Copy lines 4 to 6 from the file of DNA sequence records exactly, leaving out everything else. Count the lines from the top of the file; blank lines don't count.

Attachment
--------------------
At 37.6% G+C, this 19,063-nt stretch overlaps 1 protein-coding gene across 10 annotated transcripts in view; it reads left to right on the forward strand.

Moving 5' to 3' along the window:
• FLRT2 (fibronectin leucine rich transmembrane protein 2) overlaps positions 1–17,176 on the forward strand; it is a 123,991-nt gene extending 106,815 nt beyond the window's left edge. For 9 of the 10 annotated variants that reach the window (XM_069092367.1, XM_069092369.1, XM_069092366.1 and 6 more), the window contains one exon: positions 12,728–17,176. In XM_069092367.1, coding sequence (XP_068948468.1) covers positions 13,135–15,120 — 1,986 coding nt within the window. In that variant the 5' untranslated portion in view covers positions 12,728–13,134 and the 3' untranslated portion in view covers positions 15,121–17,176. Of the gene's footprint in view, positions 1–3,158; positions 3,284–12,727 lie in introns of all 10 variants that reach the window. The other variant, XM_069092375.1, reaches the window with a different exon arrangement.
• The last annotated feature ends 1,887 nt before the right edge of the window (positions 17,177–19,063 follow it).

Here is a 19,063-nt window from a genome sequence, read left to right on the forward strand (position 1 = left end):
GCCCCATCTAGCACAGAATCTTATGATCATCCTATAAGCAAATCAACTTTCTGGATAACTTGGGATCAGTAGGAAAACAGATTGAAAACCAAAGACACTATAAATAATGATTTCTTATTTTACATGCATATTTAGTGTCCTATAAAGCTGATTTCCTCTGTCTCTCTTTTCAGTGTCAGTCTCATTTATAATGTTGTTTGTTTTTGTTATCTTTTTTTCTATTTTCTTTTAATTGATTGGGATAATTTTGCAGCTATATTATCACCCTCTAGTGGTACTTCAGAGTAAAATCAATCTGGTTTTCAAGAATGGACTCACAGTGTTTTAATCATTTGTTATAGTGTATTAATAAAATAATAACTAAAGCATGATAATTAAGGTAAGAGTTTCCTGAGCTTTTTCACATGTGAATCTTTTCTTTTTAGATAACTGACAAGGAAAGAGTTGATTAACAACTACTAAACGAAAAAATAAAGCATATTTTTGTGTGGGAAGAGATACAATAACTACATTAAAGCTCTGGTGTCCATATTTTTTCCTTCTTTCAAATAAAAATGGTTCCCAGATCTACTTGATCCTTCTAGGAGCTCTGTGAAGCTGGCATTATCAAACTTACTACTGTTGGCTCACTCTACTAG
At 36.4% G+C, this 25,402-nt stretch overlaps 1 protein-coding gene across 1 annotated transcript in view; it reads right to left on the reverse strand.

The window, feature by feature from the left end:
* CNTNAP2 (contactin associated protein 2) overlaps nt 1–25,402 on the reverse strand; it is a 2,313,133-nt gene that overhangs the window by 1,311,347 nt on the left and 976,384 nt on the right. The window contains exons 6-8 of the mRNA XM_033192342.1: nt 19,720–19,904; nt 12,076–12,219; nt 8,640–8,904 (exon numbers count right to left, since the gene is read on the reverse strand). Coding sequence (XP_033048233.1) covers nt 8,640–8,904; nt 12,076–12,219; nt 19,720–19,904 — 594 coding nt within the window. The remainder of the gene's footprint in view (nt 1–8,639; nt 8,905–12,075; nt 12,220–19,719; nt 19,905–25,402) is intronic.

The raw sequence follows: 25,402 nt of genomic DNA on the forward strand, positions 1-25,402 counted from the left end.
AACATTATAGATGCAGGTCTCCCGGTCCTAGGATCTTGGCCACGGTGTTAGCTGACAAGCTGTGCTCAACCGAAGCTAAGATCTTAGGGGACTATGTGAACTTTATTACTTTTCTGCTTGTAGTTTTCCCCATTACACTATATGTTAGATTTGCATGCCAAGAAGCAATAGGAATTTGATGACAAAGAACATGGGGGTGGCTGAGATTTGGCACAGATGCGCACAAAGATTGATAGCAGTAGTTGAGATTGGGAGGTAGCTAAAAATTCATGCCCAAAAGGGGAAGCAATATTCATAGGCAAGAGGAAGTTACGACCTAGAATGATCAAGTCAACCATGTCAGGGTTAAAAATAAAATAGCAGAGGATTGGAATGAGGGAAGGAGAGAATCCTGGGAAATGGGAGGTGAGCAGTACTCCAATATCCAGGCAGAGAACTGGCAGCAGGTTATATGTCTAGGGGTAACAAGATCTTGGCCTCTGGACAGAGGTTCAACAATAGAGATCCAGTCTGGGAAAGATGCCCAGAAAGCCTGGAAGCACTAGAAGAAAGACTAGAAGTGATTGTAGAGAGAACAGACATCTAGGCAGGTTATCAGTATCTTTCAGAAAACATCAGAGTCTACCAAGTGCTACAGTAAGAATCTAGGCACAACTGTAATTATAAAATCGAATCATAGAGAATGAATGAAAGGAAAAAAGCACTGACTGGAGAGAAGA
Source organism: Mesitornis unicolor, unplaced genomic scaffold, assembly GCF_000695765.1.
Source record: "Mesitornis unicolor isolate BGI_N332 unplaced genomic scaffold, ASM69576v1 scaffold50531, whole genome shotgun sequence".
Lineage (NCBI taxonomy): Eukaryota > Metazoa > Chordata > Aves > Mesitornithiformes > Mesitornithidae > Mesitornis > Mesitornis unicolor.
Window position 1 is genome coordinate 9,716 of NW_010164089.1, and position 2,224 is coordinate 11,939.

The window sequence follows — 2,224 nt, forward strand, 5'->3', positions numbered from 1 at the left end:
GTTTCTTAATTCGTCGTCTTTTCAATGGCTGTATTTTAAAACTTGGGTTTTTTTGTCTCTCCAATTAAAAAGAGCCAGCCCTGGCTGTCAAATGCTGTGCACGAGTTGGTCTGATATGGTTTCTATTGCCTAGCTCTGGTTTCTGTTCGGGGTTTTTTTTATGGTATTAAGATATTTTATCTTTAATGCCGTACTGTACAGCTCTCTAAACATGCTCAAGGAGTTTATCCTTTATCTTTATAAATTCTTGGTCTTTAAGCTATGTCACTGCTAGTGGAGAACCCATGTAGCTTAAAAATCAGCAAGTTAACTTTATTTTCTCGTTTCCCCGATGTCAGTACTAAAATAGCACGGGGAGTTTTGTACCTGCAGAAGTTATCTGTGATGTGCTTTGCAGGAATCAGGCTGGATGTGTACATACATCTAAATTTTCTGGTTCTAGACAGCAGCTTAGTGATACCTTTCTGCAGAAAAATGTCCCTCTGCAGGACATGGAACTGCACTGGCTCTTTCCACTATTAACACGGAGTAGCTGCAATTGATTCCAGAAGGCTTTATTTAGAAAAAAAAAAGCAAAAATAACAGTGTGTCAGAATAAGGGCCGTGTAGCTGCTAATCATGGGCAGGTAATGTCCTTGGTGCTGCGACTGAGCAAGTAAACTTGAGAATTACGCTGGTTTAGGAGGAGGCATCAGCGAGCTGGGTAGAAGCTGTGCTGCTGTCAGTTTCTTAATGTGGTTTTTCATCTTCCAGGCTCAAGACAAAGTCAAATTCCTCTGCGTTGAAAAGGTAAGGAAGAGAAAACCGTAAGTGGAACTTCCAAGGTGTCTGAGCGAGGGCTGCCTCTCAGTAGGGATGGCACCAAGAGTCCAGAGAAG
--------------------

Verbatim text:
• The last annotated feature ends 1,887 nt before the right edge of the window (positions 17,177–19,063 follow it).

Here is a 19,063-nt window from a genome sequence, read left to right on the forward strand (position 1 = left end):
GCCCCATCTAGCACAGAATCTTATGATCATCCTATAAGCAAATCAACTTTCTGGATAACTTGGGATCAGTAGGAAAACAGATTGAAAACCAAAGACACTATAAATAATGATTTCTTATTTTACATGCATATTTAGTGTCCTATAAAGCTGATTTCCTCTGTCTCTCTTTTCAGTGTCAGTCTCATTTATAATGTTGTTTGTTTTTGTTATCTTTTTTTCTATTTTCTTTTAATTGATTGGGATAATTTTGCAGCTATATTATCACCCTCTAGTGGTACTTCAGAGTAAAATCAATCTGGTTTTCAAGAATGGACTCACAGTGTTTTAATCATTTGTTATAGTGTATTAATAAAATAATAACTAAAGCATGATAATTAAGGTAAGAGTTTCCTGAGCTTTTTCACATGTGAATCTTTTCTTTTTAGATAACTGACAAGGAAAGAGTTGATTAACAACTACTAAACGAAAAAATAAAGCATATTTTTGTGTGGGAAGAGATACAATAACTACATTAAAGCTCTGGTGTCCATATTTTTTCCTTCTTTCAAATAAAAATGGTTCCCAGATCTACTTGATCCTTCTAGGAGCTCTGTGAAGCTGGCATTATCAAACTTACTACTGTTGGCTCACTCTACTAG